Play-by-play guys, like big-league ballplayers, got their start in the minors, with long bus trips, budget motels and sleeping through off-days not the exception, but the rule.
“It’s about lunchtime out here in in the edges of Northeast Ohio. And that’s part of the journey for minor league baseball players, staff. Everybody goes through it, trying to figure out where all the food is when we go on the road, because we don’t have cars,” said Trey Wilson, the voice of the Richmond Flying Squirrels, the Double-A affiliate of the San Francisco Giants.
Wilson is in his third season calling games for the Squirrels, after a four-year run as the voice of the Altoona Curve, an Eastern League rival.
A native of Portsmouth, the chance to work in Richmond “was a dream opportunity to come back close to home.”
“We always say in baseball, you know, you don’t get to pick where you go. You just kind of have to go where the job is,” Wilson said. “There’s only about 90 of these jobs in the country, actually less than that these days. So, you just have to go where the job is. And I got really lucky that the job is not only in a place that’s close to home for me, but in a place that I really enjoy being.”
Wilson’s official job title is director of communications and broadcasting. He estimates that only about 5 percent of his job is the three hours per night, six nights a week, that you hear him on Squirrels broadcasts.
The other 95 percent of his time is media and public relations, graphic design and social media, and various and sundry responsibilities with travel, accommodations and the like.
“The play-by-play part is probably also 95 percent of the visibility that I have what people know me for doing. So, it’s funny, it’s the part that I enjoy the most, and it’s the part that’s the most notable, I guess, about what I do, but it’s the part that that takes probably the least amount of my time of all the things that I do in this job,” Wilson said.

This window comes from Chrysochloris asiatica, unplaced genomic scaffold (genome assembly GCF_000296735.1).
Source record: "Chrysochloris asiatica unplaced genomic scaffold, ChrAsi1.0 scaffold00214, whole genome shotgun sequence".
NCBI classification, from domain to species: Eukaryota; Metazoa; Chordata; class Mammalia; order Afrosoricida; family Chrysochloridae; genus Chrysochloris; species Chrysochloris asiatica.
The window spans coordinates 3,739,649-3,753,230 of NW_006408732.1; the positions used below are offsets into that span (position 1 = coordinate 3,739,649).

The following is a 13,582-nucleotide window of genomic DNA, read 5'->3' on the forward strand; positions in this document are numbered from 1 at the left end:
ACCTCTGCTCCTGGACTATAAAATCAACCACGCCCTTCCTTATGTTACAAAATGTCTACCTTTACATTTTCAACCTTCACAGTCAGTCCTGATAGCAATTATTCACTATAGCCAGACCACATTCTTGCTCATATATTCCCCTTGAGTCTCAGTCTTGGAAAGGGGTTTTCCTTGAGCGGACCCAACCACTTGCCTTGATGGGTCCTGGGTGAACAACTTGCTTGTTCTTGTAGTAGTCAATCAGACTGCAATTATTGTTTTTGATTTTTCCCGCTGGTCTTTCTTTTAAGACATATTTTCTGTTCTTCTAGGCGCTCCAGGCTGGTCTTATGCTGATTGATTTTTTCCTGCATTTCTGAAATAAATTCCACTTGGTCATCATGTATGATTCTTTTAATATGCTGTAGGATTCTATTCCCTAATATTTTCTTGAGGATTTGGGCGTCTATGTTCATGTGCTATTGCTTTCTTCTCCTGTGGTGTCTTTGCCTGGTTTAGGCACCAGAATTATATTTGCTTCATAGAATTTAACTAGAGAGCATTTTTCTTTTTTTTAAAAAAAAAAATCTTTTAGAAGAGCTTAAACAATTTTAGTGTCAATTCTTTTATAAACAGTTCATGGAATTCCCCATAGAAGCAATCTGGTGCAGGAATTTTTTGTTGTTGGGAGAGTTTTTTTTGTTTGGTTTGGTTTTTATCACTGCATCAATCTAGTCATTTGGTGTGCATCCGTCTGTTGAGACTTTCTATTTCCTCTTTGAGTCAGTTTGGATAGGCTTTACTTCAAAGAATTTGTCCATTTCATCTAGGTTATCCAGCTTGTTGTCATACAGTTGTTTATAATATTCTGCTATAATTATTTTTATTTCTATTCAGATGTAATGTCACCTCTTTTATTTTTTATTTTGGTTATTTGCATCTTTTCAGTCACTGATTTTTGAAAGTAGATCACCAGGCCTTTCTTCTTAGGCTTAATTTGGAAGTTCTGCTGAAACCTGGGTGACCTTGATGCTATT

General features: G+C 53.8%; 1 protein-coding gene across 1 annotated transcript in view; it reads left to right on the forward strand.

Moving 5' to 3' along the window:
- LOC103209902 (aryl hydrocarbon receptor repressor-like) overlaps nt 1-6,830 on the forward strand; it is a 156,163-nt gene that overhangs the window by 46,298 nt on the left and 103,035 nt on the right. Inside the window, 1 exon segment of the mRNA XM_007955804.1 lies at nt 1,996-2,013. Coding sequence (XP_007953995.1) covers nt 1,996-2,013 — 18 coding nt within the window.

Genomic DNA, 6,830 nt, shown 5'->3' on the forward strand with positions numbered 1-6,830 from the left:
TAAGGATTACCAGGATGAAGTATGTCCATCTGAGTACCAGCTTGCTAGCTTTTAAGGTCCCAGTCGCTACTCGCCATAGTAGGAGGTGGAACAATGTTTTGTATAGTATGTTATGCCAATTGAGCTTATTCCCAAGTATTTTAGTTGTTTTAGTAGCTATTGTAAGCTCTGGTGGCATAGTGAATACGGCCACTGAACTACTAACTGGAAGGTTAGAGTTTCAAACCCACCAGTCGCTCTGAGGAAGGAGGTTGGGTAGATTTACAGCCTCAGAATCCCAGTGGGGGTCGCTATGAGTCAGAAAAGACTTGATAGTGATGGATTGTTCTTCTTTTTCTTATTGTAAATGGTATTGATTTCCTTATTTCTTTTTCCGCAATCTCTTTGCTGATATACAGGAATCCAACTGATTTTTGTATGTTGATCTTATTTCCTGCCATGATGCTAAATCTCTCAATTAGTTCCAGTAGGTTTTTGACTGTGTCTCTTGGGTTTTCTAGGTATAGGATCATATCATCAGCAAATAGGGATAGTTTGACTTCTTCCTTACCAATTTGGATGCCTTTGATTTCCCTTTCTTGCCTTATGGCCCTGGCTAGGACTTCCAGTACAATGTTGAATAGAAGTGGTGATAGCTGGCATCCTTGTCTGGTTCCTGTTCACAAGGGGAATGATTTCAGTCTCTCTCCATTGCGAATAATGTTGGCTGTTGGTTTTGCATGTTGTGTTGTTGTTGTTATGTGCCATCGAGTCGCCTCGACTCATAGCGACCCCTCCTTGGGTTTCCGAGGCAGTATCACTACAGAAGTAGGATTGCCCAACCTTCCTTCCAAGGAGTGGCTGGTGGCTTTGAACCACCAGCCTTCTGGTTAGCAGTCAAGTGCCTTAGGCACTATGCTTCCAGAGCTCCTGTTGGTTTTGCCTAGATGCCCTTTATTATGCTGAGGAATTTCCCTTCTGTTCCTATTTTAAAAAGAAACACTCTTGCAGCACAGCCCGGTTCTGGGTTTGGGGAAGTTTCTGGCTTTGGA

A season in minor league baseball probably seems like an endless loop of long bus trips, hotel rooms and scrounging for food with brief bursts of baseball in between.
And for Wilson, the past seven springs, summers and early falls have been spent traversing the footprint of the Eastern League, which encompasses Richmond to the south, Akron to the west and up to Portland, Maine, at the tippy-top of the northeast.
“I was just talking with one of our one of members of our staff who’s sitting in the seat next to mine on the bus about you know, at this point, I’ve been in this league for so long, I’m ready to see some new towns,” Wilson said. “You know, Richmond is the best city in this league, not to down into the other towns, but Richmond is great. Portland, Maine, is great. But then you know, there’s a lot of a lot of places where we stay like 30 minutes outside of where the ballpark is out in the suburbs somewhere. So, we’re just getting used to seeing a whole lot of strip malls and in grocery stores and things like that out in the out in the suburbs and some of these towns where we go to play.”
Bus trips, hotel rooms and strip malls.
And a little bit of baseball.
And sleep on Mondays.
That’s the scheduled off-day each week.
Broadcasters, like the players, earn their way to the bigs.
Story by Chris Graham